Signs of Depression

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Dealing with Depression with Feng Shui, Buddhism, and Taoism

Published Hulyo 7, 2012 by jptan2012

A few days ago,  we talked about RECOGNIZING THE  SIGNS OF DEPRESSION and briefly talked about how one should deal with it. On an earlier post called SUICIDE IS NOT A SOLUTION, I also briefly discussed on how one can deal with suicidal tendencies and depression using Feng Shui, Buddhism, and Taoism.

Today, allow me to elaborate it a little on how can one use Feng Shui, Buddhism, and Taoism in dealing with depression. However, it should be noted that this is not an alternative or replacement, this is only a ‘supplement’ but if one is depressed one should always reach out to others and get professional help. That’s the most important thing one can do.

Having said that, allow me to briefly share that Feng Shui, Buddhism, and Taoism ways to dealing with depression.

FOR FENG SHUI.

Make sure that your room or house is well lit and please put about a tablespoon of rock salt or sea salt in all corners of the house or room. Make sure that when sleeping your head is not facing towards the window. Listen to positive, happy music.

FOR BUDDHISM.

Chant a full mala (108 times) of the mantra of the BUDDHA OR BODHISATTVA OF COMPASSION, KUAN YIN, as many times as you can with a minimum of three times a day. You can also do this for a person who is depressed. Buying a CD that chants the mantra repetitively also helps. To know more about it, read my previous posts about Kuan Yin – KUAN YIN: THE ONE WHO HEARS THE CRIES OF THE WORLD; UNDERSTANDING MERCY AND COMPASSION: THE TRANSFORMATION OF AVALOKITESVARA TO KUAN YIN; and PAYING HOMAGE TO KUAN YIN, THE BUDDHA OF COMPASSION.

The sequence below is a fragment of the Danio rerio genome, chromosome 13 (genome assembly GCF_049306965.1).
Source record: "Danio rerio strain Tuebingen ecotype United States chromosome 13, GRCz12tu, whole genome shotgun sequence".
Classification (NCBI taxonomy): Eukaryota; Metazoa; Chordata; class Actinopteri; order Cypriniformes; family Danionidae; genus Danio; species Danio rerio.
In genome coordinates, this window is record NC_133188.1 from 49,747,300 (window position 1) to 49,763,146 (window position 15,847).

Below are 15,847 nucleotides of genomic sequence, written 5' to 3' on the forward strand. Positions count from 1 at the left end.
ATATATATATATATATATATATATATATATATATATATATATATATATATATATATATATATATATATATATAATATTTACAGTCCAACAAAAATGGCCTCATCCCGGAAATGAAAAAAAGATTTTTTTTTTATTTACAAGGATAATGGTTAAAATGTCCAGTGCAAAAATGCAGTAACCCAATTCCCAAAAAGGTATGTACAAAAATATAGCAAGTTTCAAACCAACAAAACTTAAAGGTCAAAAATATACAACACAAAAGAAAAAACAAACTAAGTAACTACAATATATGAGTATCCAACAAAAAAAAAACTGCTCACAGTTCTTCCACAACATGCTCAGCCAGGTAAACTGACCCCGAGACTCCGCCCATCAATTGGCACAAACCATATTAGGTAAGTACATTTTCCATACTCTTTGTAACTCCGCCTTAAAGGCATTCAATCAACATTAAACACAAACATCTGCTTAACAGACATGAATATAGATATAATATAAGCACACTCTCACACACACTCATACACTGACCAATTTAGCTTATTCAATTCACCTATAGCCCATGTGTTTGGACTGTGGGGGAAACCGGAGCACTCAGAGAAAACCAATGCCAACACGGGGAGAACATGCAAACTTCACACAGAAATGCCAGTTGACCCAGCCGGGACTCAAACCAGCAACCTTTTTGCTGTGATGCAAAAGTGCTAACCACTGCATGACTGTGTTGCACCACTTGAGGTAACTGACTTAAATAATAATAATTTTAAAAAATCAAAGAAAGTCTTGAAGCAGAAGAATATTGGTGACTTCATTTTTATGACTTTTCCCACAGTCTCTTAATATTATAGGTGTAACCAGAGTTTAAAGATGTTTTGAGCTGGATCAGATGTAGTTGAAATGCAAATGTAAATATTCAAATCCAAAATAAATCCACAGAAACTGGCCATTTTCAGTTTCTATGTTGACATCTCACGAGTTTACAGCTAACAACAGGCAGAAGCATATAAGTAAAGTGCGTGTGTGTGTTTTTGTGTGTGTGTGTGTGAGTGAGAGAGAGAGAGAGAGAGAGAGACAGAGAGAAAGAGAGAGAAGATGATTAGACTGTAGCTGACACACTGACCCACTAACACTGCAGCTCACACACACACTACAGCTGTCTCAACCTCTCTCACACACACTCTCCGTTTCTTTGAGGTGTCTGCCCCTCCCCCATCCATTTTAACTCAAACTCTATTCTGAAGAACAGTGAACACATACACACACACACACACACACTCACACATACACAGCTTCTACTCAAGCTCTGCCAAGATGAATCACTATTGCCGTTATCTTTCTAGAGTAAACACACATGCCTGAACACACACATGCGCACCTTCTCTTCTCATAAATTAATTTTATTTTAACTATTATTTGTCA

Another mantra that you can recite is that mantra of the MEDICINE BUDDHA –TADYATHA OM BHEKANDZYE BHEKANDZYE MAHA BHEKANDZYE BHEKANDZYE RADZA SAMUGATE SOHA. Again you can recite this for yourself or for a loved one. Constantly playing the mantra will also help.

Wear a pendant with the image of KUAN YIN, MEDICINE BUDDHA, or SUN WUKONG.

Light some incense.

FOR TAOISM.

Take a bath in a tub with a cup of rock salt or sea salt. While in a tub you can also light some red or white candles and try to put flowers in your surrounding.

Offer some fruits and flowers to THE GREAT SAGE, EQUAL OF HEAVEN SUN WUKONG, as mentioned in my previous post, SUN WUKONG exist both in Chinese Buddhism and Taoism. SUN WUKONG, is a happy god and if you’re familiar with his life story, he always uplifts those who are with him. Wearing an image of SUN WUKONG also helps a lot!

Light some incense.

But remember these are just ‘supplements’ only. The best way to deal with depression is to reach out and get professional help.

Recognizing the Signs of Depression

Published Hulyo 2, 2012 by jptan2012

As I mentioned in a previous post, I’ve received two ‘suicide email’ in one day, and because of that I’ve decided to ask my clinical counselor friend to share with me some tips on how a person can recognize depression on themselves or a loved one.

Please fine below the things that she shared with me. I’ve decided to simply copy paste it.

PERSISTENT SAD, ANXIOUS, OR ‘EMPTY’ FEELINGS. This symptom looks like a low mood but persists even after time goes by and the cause of the bad mood has cleared up or receded.